Skip to main content

The Light at the end of the Tunnel

Only a few more weeks of school are left. My last final is on the 23rd... And I'm ready for it.

I finished The Crying of Lot 49 before the backpacking trip. It was an excellent book. Since I identify myself more and more with Postmodernism, I was especially fond of what the book had to say about truth and the nature of knowing. A short read, recommended to everyone who isn't easily offended by sex and language (by the way, the book is absolutely hilarious!).

I finished Voltaire's Candide during break as well. It was an interesting contrast to Pascal. Although I do not agree with either Pascal or Voltaire's philosophy (as much as Voltaire was able to express his philosophy in a satire), I tend to find Voltaire's thoughts a little more honest. Another humorous piece of literature, that Candide.

This week's book in my Novel class was Beloved by Toni Morrison. It is not funny at all; in fact, it is very serious - and very excellently written. Morrison won the Nobel prize, and it is easy to see why when reading this book about a mother who killed her own child rather than risk it being sent back down south into slavery.

Most recently (today), I finished a feminist/postmodern book called Women as Lovers written by Austrian writer Elfriede Jelinek. The book is very depressing, although there are some humorous parts. Mostly, Jelinek wants to point out the plight of most women in today's society. The more I hated the situations I found the characters in, the more I realized how truly those situations play out in today's society, if to a slightly lesser extent.

Tonight is the second night of the one-act practices. I play Agent Wesson, sidekick to Agent Smith, in Dinner With the MacGuffins, a play heavily influenced by Hitchcock movies. It's a hoot.

Last week was registration. I think I have my classes for next year figured out. I'll update you. This week is "Room Rush" here at SC. That means all of the students are trying to snag up the best rooms for next year. Unfortunately, I may not get a single room like I wanted, but at least I'll be able to move out of 2nd floor Campbell (which is a little taste of Hell).

That seems enough for now.
Post a Comment

Popular posts from this blog

The Clink (New Friends)

Each other is all we have. It's no surprise, then, that when we think about the chapters of our lives, those chapters usually begin and end with the beginning and ending of relationships. My current chapter began in July 2016, when I made the move from Philadelphia to Denver. In many ways, it was the fulfillment of a promise made between Peace Corps friends; Carly, Evan, and I spoke often of our desire to live in the same place some day, and after two wonderful years spent with Kyla, it was time for me to join them.

The great advantage to this arrangement is that Evan and Carly had been cultivating friends in my absence, so upon my arrival last summer, I was met with a wonderful group of people who had been carefully conditioned by Evan and Carly to like me.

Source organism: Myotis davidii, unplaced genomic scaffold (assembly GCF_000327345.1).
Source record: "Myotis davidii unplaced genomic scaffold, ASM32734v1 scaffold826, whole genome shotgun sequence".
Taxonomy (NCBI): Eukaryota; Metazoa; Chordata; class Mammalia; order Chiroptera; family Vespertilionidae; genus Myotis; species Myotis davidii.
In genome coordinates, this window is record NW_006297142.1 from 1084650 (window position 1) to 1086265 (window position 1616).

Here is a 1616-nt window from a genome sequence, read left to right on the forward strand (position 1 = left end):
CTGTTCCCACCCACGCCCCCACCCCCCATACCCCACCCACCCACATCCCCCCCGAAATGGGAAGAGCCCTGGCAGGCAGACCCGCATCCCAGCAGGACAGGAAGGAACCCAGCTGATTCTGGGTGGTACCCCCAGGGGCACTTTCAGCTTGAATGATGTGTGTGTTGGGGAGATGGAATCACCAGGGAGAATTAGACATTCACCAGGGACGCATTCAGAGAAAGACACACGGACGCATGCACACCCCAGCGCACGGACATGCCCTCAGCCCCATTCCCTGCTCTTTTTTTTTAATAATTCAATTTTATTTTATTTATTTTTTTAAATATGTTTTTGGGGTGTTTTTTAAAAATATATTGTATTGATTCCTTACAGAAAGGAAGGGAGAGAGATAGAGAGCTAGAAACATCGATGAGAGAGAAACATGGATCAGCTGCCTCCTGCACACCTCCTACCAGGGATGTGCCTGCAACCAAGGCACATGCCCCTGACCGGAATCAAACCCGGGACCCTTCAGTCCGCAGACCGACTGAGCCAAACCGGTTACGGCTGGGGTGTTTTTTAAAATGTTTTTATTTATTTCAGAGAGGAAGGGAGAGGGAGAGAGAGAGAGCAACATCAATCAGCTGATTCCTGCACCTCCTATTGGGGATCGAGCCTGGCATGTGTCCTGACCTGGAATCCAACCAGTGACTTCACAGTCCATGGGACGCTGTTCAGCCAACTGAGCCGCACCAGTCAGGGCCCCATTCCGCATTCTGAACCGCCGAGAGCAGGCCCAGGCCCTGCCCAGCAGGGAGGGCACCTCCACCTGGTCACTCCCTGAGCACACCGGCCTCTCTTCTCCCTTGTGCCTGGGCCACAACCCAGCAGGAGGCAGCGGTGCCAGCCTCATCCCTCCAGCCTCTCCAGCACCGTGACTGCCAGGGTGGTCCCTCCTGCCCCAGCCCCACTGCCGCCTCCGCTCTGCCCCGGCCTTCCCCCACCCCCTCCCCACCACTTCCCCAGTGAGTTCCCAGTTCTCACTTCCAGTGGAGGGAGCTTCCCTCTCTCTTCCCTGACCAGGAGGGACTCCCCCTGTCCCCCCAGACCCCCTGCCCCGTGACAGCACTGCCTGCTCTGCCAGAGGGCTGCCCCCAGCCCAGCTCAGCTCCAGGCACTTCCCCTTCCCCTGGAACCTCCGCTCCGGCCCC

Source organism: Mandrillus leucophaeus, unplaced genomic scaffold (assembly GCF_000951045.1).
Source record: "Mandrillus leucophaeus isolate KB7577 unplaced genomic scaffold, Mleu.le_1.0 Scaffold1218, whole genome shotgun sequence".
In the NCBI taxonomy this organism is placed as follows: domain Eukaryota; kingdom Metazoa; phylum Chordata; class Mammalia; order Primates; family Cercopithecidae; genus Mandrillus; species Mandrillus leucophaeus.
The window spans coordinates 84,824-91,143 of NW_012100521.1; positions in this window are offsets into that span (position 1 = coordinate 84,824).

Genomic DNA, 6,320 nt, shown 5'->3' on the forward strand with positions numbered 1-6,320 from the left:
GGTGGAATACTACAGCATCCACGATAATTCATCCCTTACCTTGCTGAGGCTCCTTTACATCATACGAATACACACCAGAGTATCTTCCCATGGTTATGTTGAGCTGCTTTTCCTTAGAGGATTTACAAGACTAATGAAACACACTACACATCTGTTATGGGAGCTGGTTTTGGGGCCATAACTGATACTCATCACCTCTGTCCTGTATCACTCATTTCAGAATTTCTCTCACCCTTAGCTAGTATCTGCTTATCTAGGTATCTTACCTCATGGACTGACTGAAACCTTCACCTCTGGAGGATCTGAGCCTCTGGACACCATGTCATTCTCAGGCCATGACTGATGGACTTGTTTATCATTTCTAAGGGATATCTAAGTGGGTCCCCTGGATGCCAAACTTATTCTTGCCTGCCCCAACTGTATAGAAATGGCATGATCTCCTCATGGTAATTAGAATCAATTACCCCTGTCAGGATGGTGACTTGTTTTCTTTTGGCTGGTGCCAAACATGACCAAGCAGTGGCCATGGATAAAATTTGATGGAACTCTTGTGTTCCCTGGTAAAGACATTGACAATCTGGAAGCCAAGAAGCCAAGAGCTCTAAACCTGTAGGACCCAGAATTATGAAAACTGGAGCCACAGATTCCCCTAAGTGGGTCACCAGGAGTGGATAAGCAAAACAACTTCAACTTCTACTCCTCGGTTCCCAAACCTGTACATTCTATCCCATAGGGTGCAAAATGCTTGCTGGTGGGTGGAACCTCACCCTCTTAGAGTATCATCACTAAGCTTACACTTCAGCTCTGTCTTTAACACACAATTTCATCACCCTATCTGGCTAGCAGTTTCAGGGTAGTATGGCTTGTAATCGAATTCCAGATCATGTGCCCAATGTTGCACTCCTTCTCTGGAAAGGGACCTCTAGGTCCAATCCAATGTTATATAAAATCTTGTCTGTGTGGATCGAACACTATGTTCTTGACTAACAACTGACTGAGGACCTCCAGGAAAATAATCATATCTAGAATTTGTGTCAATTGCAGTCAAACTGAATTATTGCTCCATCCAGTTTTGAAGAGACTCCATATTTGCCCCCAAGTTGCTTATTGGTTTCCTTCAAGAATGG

Readers of this blog will remember Evan and Carly from my Peace Corps days. They were the closest I had to family for two years, and by the end of our service, we were inseparable.


Evan

Pappy. Pop-pop. Dilly-dally. Evan is know…

Reaction to Dante's Hell as Portrayed in Dante's Inferno

Since its Patristic roots, the Church has struggled with two seemingly contradictory aspects of God's nature. One one hand, God is said to be loving and caring towards his creation. At the same time, however, God is seen as a judge, dealing out justice to all according to their actions. Some Christians have argued that God, due to his overabundance of love, can never punish or cause harm. Other Christians have no qualms in maintaining that a loving God sends people to Hell, even against their own will. Most fall in between these two extremes. I would maintain that Dante's view of punishment in Hell errs on the side of the latter extreme, given the assumption of a loving God as described in Christian literature. The God portrayed in Dante's Inferno punishes based on gross oversimplifications. His God ignores the larger picture of human psychology and sociological influences in addition to the rehabilitative capacities of wrongdoers.

Good parents do not punish their children …

Love in the Peace Corps

I joined the Peace Corps because I wanted to connect with the rest of the world, to see life from the perspective of the oppressed, to spread joy and wonder and curiosity to new places. I did not join, in other words, to find a girlfriend.
Why was it then, that as soon as I walked into my hotel in Philadelphia, I felt like a college freshman? I couldn't get through my first elevator ride without my heart-rate increasing and my breath shortening.
The feeling returned during our introductory meetings: the nervousness, the flurry of disordered thinking that accompanied moments of eye contact.
Damn you, body. Why must you sabotage everything good in this world?
I talked this over with my friend Ted on day one in Morocco. I was prepared for the bugs and dirt and cultural difficulties that come with Peace Corps, but nothing could prepare me for the onslaught of charming, independent-minded, attractive girls that I would be meeting throughout those first weeks. He agreed. It was eerie how ma…